• Keeping Friends

A Friend Who Asks To Couchsurf With You

Published: October 18, 2014 | Last Updated: June 20, 2021 By | 16 Replies Continue Reading
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Agreeing to let someone couchsurf in your apartment, even a good friend, can be tricky


Hi Irene,

An old friend of more than ten years is asking to live with me while she looks for work. She lives far away and desperately wants to move to my area, where her sister and other friends also reside.

She does not have a job offer but would like to move out and sleep on my couch (I live in a one bedroom apartment) until she finds a job and saves up for her own place. I did the same thing a few years ago.  I moved to the city and stayed with my sister for over six months until I found a job and apartment.

While I really want to pay it forward, I worry we would not still be friends after six months in tight quarters. Her sister has made it clear she is not in a place to help (she is having her second child) so I feel like I am her only option and don’t want to disappoint her.

Please help me keep one of my oldest friends while keeping my sanity.

Signed, Meg


Hi Meg,

Yes, it’s nice to be able to pay kindness forward and be hospitable to a good friend but this dilemma raises several red flags.

Since your friend doesn’t have any concrete job prospects, there is no ending date to her stay. What would you do if it took her six months, as it took you? What if she didn’t get a job for longer than that? It can be tough to “evict” a friend with no job or place to stay. Having a deadline is a good idea but may be tough to enforce.

Since she would have no income over a period of time, have you discussed sharing household expenses or would you feel comfortable supporting her for as long as necessary?

How much room do you have in your apartment to entertain a guest? Would it compromise your privacy or do you feel like you are so close that it wouldn’t be an inconvenience to have someone sleeping on your couch (who probably wouldn’t share the same hours as you)?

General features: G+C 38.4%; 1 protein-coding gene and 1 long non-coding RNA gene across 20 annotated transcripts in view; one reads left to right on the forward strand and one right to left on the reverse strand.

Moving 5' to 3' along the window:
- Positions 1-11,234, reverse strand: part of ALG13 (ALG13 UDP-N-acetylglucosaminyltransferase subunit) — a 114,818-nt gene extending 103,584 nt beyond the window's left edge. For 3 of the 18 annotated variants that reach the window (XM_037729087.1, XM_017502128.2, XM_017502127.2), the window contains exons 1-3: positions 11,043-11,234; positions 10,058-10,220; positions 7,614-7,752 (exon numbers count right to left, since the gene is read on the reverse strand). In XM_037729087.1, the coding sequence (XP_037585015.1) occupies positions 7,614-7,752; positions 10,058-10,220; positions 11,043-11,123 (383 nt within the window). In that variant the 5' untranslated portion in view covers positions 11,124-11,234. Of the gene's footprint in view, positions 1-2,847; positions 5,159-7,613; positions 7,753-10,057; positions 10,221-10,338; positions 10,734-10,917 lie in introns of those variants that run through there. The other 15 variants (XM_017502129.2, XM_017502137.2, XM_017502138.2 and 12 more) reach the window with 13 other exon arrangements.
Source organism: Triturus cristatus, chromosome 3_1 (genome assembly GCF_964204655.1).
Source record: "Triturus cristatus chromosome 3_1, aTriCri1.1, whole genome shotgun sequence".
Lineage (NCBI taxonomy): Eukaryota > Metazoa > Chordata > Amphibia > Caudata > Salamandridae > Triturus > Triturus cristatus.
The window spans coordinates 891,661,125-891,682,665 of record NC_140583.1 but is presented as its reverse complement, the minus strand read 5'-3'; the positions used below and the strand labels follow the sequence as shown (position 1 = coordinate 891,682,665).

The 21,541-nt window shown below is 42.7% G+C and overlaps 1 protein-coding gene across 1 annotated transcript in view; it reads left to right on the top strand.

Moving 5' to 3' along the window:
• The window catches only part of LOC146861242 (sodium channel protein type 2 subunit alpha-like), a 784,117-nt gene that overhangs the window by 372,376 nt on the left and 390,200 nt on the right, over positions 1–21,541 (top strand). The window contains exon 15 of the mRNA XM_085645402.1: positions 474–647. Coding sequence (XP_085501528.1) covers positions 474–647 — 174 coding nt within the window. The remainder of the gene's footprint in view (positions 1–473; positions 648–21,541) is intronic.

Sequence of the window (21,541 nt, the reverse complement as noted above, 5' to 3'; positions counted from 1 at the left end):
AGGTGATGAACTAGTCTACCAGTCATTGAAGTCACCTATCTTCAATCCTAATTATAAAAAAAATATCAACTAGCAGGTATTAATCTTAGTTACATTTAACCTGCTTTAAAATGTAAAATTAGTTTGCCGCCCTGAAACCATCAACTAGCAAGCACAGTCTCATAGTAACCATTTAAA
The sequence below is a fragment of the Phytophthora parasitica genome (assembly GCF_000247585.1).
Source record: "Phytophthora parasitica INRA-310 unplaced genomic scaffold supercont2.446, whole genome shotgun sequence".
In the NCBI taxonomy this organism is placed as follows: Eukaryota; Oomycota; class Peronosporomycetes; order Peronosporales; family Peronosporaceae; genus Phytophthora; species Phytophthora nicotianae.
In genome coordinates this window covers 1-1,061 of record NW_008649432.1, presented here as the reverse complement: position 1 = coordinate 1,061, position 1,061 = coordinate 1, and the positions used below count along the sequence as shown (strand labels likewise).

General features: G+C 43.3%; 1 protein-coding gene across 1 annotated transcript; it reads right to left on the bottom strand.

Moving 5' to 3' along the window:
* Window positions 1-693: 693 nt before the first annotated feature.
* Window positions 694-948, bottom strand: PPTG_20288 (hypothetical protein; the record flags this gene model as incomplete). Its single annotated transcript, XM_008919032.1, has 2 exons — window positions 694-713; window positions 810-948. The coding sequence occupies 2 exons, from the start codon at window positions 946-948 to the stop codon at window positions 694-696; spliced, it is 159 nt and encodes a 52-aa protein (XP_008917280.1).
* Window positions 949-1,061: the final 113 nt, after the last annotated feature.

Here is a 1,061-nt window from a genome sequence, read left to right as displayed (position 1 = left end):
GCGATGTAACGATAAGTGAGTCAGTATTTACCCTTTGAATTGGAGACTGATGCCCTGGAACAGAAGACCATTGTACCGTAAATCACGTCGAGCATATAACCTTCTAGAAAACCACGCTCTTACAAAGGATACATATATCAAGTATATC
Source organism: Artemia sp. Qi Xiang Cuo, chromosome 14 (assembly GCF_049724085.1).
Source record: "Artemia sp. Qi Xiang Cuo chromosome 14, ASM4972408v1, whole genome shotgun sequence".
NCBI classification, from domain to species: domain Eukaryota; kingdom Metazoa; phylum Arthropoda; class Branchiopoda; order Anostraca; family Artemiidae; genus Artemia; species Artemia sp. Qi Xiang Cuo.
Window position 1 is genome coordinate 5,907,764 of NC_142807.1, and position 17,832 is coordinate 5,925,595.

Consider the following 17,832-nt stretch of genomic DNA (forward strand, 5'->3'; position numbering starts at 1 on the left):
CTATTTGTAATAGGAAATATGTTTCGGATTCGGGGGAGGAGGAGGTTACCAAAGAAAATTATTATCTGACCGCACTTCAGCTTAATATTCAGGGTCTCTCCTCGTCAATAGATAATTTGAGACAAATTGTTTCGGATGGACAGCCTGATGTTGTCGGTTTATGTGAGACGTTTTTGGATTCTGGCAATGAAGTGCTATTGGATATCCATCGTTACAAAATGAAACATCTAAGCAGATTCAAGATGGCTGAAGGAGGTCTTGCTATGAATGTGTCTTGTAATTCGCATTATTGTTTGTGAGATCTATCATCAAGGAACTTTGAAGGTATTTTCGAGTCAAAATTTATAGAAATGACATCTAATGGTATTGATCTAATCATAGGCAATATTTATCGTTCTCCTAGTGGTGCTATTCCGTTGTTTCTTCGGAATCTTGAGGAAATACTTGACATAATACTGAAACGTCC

Given that she is one of your oldest friends, how well do you know her now? Have you spent much time together? What makes you feel like her stay in close quarters would tax the friendship?

There are no easy answers. I know you want to support a friend but she is asking a big favor that her own sister has already declined. For your own move, you imposed on a relative. Would you have made a similar request to this friend if the situation were reversed?

Two other possibilities:

  • You could offer to help your friend find temporary housing in your city through a rental marketplace like Airbnb.
  • Since your friend has other friends in the city (and a sister), you could give her the option of staying three or four weeks with you, for example, and figuring out the remainder of the stay with other friends or family.

Unfortunately, whether you go ahead or not, the fact that this request has been made already places some strain on the friendship. I guess you need to balance the potential consequences of saying yes with those of saying no and discuss your feelings with your friend in an honest, direct way.

Hope this helps.

Best, Irene

Also see: My Friends Won’t Let Me Stay In Their Apartment Any More 

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Comments (16)

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  1. Ashton says: